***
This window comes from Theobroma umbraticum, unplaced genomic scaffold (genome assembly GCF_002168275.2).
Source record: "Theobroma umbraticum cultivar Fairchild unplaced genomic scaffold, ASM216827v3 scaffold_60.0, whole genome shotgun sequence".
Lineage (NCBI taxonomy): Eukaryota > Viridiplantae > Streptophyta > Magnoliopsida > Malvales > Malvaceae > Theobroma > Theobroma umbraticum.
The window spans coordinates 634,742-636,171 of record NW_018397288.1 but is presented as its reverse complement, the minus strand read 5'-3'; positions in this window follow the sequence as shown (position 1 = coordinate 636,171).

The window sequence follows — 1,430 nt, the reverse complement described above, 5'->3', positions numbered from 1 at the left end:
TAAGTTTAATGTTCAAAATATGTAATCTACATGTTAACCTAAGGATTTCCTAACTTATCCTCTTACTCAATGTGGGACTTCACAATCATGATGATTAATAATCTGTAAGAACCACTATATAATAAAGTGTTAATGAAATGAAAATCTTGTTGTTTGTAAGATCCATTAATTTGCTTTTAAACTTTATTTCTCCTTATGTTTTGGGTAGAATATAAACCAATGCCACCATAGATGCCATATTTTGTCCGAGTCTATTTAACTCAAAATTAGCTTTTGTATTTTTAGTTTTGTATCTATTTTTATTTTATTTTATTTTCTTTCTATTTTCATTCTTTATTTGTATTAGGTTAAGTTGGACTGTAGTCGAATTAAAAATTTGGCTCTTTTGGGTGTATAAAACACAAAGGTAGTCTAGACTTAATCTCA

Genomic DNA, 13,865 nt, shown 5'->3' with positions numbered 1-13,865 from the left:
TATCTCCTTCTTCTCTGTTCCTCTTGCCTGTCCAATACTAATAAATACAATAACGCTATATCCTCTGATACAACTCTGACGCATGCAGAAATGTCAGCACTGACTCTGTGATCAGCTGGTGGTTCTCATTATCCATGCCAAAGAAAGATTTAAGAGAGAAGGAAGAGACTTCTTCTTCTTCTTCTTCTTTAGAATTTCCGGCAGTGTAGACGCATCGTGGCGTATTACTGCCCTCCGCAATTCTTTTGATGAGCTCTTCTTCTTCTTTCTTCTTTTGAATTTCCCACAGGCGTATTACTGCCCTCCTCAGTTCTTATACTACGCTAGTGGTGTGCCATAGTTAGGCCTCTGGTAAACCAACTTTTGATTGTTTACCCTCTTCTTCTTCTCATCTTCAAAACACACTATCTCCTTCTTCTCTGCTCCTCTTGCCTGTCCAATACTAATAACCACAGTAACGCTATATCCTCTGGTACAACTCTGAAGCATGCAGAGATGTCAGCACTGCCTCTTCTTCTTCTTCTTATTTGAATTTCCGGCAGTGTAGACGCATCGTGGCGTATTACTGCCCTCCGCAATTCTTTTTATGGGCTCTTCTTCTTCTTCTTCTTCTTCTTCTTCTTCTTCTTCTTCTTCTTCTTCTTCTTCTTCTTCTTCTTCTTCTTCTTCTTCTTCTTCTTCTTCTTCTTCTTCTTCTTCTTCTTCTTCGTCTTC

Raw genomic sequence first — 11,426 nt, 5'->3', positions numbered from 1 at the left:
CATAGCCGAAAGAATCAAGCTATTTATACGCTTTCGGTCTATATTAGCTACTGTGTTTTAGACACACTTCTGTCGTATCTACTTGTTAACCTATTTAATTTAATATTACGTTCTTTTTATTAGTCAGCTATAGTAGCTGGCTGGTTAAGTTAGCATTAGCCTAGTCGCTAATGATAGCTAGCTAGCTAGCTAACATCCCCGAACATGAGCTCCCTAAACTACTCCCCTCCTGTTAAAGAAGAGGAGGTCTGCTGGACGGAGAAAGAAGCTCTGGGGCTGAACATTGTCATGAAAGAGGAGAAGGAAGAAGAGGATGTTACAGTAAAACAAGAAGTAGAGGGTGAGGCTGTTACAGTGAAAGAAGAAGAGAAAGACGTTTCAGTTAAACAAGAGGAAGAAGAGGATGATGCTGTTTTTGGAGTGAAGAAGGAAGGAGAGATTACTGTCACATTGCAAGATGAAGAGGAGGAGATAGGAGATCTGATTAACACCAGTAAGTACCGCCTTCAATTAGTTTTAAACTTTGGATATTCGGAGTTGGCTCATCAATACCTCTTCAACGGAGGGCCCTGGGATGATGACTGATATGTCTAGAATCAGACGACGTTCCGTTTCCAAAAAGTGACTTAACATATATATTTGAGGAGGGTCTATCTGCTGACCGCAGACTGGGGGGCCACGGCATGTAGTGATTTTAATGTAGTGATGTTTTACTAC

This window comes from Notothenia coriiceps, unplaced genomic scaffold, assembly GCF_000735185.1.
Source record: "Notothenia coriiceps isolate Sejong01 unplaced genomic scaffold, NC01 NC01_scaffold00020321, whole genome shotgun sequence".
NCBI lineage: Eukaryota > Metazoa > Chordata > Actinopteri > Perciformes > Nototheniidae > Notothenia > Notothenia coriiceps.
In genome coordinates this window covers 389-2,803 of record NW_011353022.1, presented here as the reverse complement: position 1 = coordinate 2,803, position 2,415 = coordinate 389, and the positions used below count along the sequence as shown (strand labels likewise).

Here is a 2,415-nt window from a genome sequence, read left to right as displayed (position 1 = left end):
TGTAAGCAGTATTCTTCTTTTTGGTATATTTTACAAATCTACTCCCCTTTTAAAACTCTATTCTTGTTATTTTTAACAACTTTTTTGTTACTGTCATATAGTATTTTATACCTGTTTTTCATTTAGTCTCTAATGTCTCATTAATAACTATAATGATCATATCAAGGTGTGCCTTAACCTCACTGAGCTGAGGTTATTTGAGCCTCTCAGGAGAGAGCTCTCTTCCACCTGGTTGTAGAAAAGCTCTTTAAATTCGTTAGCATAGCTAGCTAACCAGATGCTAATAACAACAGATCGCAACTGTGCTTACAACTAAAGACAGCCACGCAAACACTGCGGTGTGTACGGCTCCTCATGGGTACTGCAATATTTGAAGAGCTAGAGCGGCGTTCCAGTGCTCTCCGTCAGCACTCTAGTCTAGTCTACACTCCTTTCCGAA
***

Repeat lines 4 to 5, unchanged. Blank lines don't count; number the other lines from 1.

The window spans coordinates 634,742-636,171 of record NW_018397288.1 but is presented as its reverse complement, the minus strand read 5'-3'; positions in this window follow the sequence as shown (position 1 = coordinate 636,171).

The window sequence follows — 1,430 nt, the reverse complement described above, 5'->3', positions numbered from 1 at the left end: